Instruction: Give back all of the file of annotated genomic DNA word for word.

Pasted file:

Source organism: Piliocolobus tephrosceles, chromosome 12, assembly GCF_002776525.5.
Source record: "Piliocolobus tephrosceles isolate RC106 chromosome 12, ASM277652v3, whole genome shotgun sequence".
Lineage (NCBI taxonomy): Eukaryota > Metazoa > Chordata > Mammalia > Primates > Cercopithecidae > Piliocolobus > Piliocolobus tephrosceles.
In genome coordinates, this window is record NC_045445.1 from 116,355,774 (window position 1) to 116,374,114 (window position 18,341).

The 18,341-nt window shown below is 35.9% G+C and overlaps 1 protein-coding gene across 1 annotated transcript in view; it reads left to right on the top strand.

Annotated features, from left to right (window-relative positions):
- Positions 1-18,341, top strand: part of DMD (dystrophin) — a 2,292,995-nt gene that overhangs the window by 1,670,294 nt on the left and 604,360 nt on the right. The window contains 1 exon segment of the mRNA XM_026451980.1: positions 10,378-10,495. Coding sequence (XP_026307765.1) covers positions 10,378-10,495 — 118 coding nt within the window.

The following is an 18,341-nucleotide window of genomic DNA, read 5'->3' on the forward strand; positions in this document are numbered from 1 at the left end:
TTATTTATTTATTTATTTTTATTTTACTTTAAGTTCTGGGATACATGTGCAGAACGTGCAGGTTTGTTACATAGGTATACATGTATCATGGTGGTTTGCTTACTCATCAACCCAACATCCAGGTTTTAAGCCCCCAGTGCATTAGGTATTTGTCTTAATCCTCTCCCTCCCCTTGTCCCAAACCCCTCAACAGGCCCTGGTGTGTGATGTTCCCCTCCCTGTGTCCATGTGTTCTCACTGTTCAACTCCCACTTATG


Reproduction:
Source organism: Piliocolobus tephrosceles, chromosome 12, assembly GCF_002776525.5.
Source record: "Piliocolobus tephrosceles isolate RC106 chromosome 12, ASM277652v3, whole genome shotgun sequence".
Lineage (NCBI taxonomy): Eukaryota > Metazoa > Chordata > Mammalia > Primates > Cercopithecidae > Piliocolobus > Piliocolobus tephrosceles.
In genome coordinates, this window is record NC_045445.1 from 116,355,774 (window position 1) to 116,374,114 (window position 18,341).

The 18,341-nt window shown below is 35.9% G+C and overlaps 1 protein-coding gene across 1 annotated transcript in view; it reads left to right on the top strand.

Annotated features, from left to right (window-relative positions):
- Positions 1-18,341, top strand: part of DMD (dystrophin) — a 2,292,995-nt gene that overhangs the window by 1,670,294 nt on the left and 604,360 nt on the right. The window contains 1 exon segment of the mRNA XM_026451980.1: positions 10,378-10,495. Coding sequence (XP_026307765.1) covers positions 10,378-10,495 — 118 coding nt within the window.

The following is an 18,341-nucleotide window of genomic DNA, read 5'->3' on the forward strand; positions in this document are numbered from 1 at the left end:
TTATTTATTTATTTATTTTTATTTTACTTTAAGTTCTGGGATACATGTGCAGAACGTGCAGGTTTGTTACATAGGTATACATGTATCATGGTGGTTTGCTTACTCATCAACCCAACATCCAGGTTTTAAGCCCCCAGTGCATTAGGTATTTGTCTTAATCCTCTCCCTCCCCTTGTCCCAAACCCCTCAACAGGCCCTGGTGTGTGATGTTCCCCTCCCTGTGTCCATGTGTTCTCACTGTTCAACTCCCACTTATG